Following up on the recent decision in Erickson as detailed in my partner Tamara Farber’s article, the first week of August 2011 was notable in the development of the renewable energy landscape in Ontario. However, industry views everything through the filter of the possible election defeat of the Liberal party this fall, with the Ontario Progressive Conservatives having made clear that they will end the current feed-in tariff (“FIT”) regime and reverse the Green Energy Act.

With many developers and component suppliers in the renewable energy industry, and in particular, the solar photovoltaic sub-sector, being stuck in a holding pattern until the results of this fall’s provincial election, the Minister of Energy has directed the Ontario Power Authority (“OPA”) to advise developers of FIT contract projects that they may request a waiver of the OPA’s termination rights in their agreement, provided that developers can demonstrate a completed Domestic Content Plan and a manufacturing equipment agreement. Essentially, if FIT contract holders meet certain conditions, they will now have the opportunity to reduce the financial risks associated with OPA termination rights. This effectively makes it more difficult for any future government to terminate projects that are not yet built. Now, more than ever, developers of renewable energy projects in Ontario will be using election night 2011 as a drop-dead date on completing certain components of their projects.

Another issue slowing down the development of renewable energy projects in Ontario has been the uncertainty surrounding municipal property taxes.  Especially in relation to solar projects, land and building owners have been unwilling to take the risk of increased property taxes due to the development of a power project on their rooftop or lands.  Similarly, developers have recognized that taking the risk on property taxes could result in the erosion of a significant portion of their profit on a project. The Ministry of Finance has proposed new rules to provide greater clarity and stability to the property tax assessment of renewable energy projects, being an amendment to Ontario Regulation 282/98. The intent is to ensure that property taxes do not act as a disincentive to building out energy generation capacity, particularly small scale generation by persons not ordinarily in the business of energy production.

While it was clear that the Municipal Property Assessment Corporation (MPAC) was not permitted to increase a property assessment due to the value of the renewable energy equipment itself, it was unclear whether the revenue associated with a project could be used on a re-assessment or if a property otherwise used for residential or farm purposes could be taxed at an industrial rate. The proposed amendments are open for public comment until August 29, 2011 and provide that rooftop projects and small microFIT projects by non-corporate power producers will face no new assessment or taxes; that projects by non-corporate power producers from 10 to 500 kiloWatts (kW) will have the land, buildings and structures used for electricity taxed at the rate of the surrounding land use (this treatment also applies to large on-farm anaerobic digesters operated by farmers); and large projects, over 500 kW, by non-corporate power producers will have the land, building and structures used for electricity generation taxed at the rate of the surrounding land use for the proportion of the assessment, up to 500 kW, and taxed at the industrial rate for the proportion over 500 kW. Land, buildings and structures related to ground-mounted projects conducted by corporate power producers will be taxed at the industrial rate.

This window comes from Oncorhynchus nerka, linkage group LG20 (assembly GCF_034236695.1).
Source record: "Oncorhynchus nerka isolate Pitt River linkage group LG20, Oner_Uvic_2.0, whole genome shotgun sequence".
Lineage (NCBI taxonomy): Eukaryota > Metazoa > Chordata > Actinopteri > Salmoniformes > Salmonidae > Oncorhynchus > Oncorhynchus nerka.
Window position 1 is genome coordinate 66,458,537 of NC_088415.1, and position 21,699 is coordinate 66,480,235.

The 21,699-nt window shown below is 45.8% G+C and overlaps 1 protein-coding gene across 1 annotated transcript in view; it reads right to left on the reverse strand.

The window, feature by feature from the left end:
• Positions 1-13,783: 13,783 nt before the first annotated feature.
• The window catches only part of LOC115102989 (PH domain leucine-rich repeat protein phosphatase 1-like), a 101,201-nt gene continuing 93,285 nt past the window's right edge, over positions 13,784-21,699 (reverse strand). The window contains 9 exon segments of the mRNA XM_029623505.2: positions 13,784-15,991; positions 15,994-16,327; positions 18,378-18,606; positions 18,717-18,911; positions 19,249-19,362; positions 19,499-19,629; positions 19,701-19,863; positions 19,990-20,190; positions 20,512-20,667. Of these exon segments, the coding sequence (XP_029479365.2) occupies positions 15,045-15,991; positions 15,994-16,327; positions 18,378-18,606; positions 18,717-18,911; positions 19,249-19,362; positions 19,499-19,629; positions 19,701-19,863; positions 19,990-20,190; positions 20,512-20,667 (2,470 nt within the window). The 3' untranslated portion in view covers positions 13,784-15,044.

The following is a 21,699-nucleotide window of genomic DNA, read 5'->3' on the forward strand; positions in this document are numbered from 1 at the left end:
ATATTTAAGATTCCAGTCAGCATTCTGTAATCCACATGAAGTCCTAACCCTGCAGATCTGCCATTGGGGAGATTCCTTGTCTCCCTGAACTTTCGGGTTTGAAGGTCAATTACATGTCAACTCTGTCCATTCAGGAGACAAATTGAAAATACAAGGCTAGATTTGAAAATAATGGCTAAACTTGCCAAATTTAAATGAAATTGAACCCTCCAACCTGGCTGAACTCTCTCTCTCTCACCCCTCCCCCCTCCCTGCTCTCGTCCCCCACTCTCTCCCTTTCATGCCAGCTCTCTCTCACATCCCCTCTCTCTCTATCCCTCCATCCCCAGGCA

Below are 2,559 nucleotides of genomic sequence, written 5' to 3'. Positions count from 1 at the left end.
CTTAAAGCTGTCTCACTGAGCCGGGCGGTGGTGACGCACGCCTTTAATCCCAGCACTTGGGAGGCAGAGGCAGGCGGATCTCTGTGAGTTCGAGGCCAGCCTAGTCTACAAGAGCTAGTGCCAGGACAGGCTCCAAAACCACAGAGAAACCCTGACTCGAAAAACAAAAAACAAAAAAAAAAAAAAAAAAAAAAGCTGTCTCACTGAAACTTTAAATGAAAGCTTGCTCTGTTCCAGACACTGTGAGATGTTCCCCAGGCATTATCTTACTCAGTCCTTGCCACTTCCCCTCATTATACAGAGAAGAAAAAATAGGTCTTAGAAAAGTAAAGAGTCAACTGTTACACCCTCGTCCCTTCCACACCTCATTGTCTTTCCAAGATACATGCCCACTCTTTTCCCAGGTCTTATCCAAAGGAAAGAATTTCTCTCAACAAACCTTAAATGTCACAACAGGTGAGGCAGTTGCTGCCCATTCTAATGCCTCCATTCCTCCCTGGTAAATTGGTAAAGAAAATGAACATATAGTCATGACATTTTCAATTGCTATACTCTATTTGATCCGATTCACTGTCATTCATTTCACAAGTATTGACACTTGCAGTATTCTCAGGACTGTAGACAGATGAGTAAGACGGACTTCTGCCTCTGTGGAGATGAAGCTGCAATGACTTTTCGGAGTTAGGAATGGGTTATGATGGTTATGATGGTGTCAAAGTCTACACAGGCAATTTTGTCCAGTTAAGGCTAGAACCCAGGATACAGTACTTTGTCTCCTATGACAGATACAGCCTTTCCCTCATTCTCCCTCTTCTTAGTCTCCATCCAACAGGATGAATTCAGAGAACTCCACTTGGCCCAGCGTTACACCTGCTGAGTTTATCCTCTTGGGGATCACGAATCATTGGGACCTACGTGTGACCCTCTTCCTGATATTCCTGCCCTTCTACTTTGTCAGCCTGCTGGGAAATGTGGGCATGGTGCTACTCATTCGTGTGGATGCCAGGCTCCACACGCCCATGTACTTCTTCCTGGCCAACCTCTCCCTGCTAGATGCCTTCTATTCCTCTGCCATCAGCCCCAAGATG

The Ministry of Environment has also announced certain improvements to the Renewable Energy Approvals (“REA”) process, including reducing the amount of time for initial screening from 90 to 40 days. The Ministry of Natural Resources similarly introduced a number of steps and tools intended to save developers’ time, including developing clearer rules and focusing staff resources on renewable energy projects. The Ministry of Tourism and Culture will also implement a 60-day service guarantee for written comments on final assessment reports relating to cultural heritage requirements of the REA application process. All welcome announcements.

Finally, on Thursday, August 4, 2011 the provincial government advised that it had amended its agreement with the Samsung consortium on development of renewable energy projects and building of manufacturing plants in the province. This contract had previously been kept confidential and has become a significant issue for the Liberals heading into the fall election. Samsung has agreed to a reduction of the premium price paid to it on its projects over the coming decades in return for an extension of one year on the timeline to have such projects brought into commercial operation.

All of these items are clearly part of the Liberal re-election program as they seek to make the creation of green jobs a significant plank in their platform. Whether these changes assist them remains to be seen, especially in the face of public resentment over increases to hydro-electric bills over the past year. Developers of renewable energy projects and manufacturers of components will appreciate the additional certainty, though it is not necessarily sufficient to move groups forward in advance of the election.